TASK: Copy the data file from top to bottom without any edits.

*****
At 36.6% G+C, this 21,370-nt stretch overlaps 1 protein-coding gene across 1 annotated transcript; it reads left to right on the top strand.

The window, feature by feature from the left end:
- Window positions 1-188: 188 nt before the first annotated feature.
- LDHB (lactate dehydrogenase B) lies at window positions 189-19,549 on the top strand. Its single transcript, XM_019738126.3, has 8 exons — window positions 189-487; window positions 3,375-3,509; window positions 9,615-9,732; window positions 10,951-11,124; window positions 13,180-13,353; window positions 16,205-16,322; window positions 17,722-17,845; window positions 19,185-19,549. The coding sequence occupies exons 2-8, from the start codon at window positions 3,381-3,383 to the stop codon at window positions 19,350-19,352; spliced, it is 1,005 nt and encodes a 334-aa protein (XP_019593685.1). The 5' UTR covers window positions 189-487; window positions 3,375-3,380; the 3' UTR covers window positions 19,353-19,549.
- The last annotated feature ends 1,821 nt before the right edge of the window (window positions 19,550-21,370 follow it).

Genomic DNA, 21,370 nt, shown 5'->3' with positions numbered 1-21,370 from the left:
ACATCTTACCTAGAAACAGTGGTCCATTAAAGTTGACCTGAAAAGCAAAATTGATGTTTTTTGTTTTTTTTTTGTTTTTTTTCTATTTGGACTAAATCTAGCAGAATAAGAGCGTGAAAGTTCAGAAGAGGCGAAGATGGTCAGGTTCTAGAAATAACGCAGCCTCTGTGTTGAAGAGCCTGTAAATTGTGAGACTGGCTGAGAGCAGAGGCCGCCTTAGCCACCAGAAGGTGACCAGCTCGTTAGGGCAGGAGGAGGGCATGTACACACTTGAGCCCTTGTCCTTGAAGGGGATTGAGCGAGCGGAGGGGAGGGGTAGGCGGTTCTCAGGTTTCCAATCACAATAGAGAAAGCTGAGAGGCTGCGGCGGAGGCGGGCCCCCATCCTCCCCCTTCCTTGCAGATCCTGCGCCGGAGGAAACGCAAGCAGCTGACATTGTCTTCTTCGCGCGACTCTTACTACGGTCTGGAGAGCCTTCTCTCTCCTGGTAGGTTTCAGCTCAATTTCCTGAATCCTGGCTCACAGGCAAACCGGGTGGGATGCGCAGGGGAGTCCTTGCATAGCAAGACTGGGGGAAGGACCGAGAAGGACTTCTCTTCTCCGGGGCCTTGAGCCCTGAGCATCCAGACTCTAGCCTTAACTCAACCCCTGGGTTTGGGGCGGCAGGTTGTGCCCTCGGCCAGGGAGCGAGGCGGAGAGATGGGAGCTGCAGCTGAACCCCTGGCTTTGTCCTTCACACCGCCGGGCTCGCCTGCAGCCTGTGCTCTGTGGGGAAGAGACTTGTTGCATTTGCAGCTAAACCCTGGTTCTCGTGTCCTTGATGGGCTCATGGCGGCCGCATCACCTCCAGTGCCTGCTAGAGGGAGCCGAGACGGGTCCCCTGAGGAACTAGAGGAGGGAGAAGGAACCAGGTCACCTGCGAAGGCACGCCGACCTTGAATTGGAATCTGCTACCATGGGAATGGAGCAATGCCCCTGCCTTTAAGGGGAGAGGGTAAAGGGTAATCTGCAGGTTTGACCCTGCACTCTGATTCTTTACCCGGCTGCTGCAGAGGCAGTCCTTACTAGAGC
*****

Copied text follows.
At 36.6% G+C, this 21,370-nt stretch overlaps 1 protein-coding gene across 1 annotated transcript; it reads left to right on the top strand.

The window, feature by feature from the left end:
- Window positions 1-188: 188 nt before the first annotated feature.
- LDHB (lactate dehydrogenase B) lies at window positions 189-19,549 on the top strand. Its single transcript, XM_019738126.3, has 8 exons — window positions 189-487; window positions 3,375-3,509; window positions 9,615-9,732; window positions 10,951-11,124; window positions 13,180-13,353; window positions 16,205-16,322; window positions 17,722-17,845; window positions 19,185-19,549. The coding sequence occupies exons 2-8, from the start codon at window positions 3,381-3,383 to the stop codon at window positions 19,350-19,352; spliced, it is 1,005 nt and encodes a 334-aa protein (XP_019593685.1). The 5' UTR covers window positions 189-487; window positions 3,375-3,380; the 3' UTR covers window positions 19,353-19,549.
- The last annotated feature ends 1,821 nt before the right edge of the window (window positions 19,550-21,370 follow it).

Genomic DNA, 21,370 nt, shown 5'->3' with positions numbered 1-21,370 from the left:
ACATCTTACCTAGAAACAGTGGTCCATTAAAGTTGACCTGAAAAGCAAAATTGATGTTTTTTGTTTTTTTTTTGTTTTTTTTCTATTTGGACTAAATCTAGCAGAATAAGAGCGTGAAAGTTCAGAAGAGGCGAAGATGGTCAGGTTCTAGAAATAACGCAGCCTCTGTGTTGAAGAGCCTGTAAATTGTGAGACTGGCTGAGAGCAGAGGCCGCCTTAGCCACCAGAAGGTGACCAGCTCGTTAGGGCAGGAGGAGGGCATGTACACACTTGAGCCCTTGTCCTTGAAGGGGATTGAGCGAGCGGAGGGGAGGGGTAGGCGGTTCTCAGGTTTCCAATCACAATAGAGAAAGCTGAGAGGCTGCGGCGGAGGCGGGCCCCCATCCTCCCCCTTCCTTGCAGATCCTGCGCCGGAGGAAACGCAAGCAGCTGACATTGTCTTCTTCGCGCGACTCTTACTACGGTCTGGAGAGCCTTCTCTCTCCTGGTAGGTTTCAGCTCAATTTCCTGAATCCTGGCTCACAGGCAAACCGGGTGGGATGCGCAGGGGAGTCCTTGCATAGCAAGACTGGGGGAAGGACCGAGAAGGACTTCTCTTCTCCGGGGCCTTGAGCCCTGAGCATCCAGACTCTAGCCTTAACTCAACCCCTGGGTTTGGGGCGGCAGGTTGTGCCCTCGGCCAGGGAGCGAGGCGGAGAGATGGGAGCTGCAGCTGAACCCCTGGCTTTGTCCTTCACACCGCCGGGCTCGCCTGCAGCCTGTGCTCTGTGGGGAAGAGACTTGTTGCATTTGCAGCTAAACCCTGGTTCTCGTGTCCTTGATGGGCTCATGGCGGCCGCATCACCTCCAGTGCCTGCTAGAGGGAGCCGAGACGGGTCCCCTGAGGAACTAGAGGAGGGAGAAGGAACCAGGTCACCTGCGAAGGCACGCCGACCTTGAATTGGAATCTGCTACCATGGGAATGGAGCAATGCCCCTGCCTTTAAGGGGAGAGGGTAAAGGGTAATCTGCAGGTTTGACCCTGCACTCTGATTCTTTACCCGGCTGCTGCAGAGGCAGTCCTTACTAGAGC